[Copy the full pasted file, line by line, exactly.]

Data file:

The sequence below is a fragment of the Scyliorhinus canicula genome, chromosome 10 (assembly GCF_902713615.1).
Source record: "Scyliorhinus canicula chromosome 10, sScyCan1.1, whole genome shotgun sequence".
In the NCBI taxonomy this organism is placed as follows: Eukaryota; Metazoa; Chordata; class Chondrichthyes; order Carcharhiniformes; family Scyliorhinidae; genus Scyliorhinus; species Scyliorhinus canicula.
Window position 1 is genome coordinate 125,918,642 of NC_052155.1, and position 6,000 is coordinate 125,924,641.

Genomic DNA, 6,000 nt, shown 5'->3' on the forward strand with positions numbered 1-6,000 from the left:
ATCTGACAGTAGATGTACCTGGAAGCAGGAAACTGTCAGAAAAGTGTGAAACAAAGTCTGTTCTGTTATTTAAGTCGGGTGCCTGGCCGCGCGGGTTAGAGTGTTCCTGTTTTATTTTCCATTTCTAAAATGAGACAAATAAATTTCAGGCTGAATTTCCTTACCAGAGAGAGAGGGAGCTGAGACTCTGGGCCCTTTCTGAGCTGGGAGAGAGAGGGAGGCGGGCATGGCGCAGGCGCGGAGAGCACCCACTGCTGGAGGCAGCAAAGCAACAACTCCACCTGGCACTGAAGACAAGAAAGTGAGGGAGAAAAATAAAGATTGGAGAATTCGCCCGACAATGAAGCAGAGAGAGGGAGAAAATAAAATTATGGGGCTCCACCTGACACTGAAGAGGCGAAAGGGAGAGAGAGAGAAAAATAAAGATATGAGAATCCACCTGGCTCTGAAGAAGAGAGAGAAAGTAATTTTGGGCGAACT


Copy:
The sequence below is a fragment of the Scyliorhinus canicula genome, chromosome 10 (assembly GCF_902713615.1).
Source record: "Scyliorhinus canicula chromosome 10, sScyCan1.1, whole genome shotgun sequence".
In the NCBI taxonomy this organism is placed as follows: Eukaryota; Metazoa; Chordata; class Chondrichthyes; order Carcharhiniformes; family Scyliorhinidae; genus Scyliorhinus; species Scyliorhinus canicula.
Window position 1 is genome coordinate 125,918,642 of NC_052155.1, and position 6,000 is coordinate 125,924,641.

Genomic DNA, 6,000 nt, shown 5'->3' on the forward strand with positions numbered 1-6,000 from the left:
ATCTGACAGTAGATGTACCTGGAAGCAGGAAACTGTCAGAAAAGTGTGAAACAAAGTCTGTTCTGTTATTTAAGTCGGGTGCCTGGCCGCGCGGGTTAGAGTGTTCCTGTTTTATTTTCCATTTCTAAAATGAGACAAATAAATTTCAGGCTGAATTTCCTTACCAGAGAGAGAGGGAGCTGAGACTCTGGGCCCTTTCTGAGCTGGGAGAGAGAGGGAGGCGGGCATGGCGCAGGCGCGGAGAGCACCCACTGCTGGAGGCAGCAAAGCAACAACTCCACCTGGCACTGAAGACAAGAAAGTGAGGGAGAAAAATAAAGATTGGAGAATTCGCCCGACAATGAAGCAGAGAGAGGGAGAAAATAAAATTATGGGGCTCCACCTGACACTGAAGAGGCGAAAGGGAGAGAGAGAGAAAAATAAAGATATGAGAATCCACCTGGCTCTGAAGAAGAGAGAGAAAGTAATTTTGGGCGAACT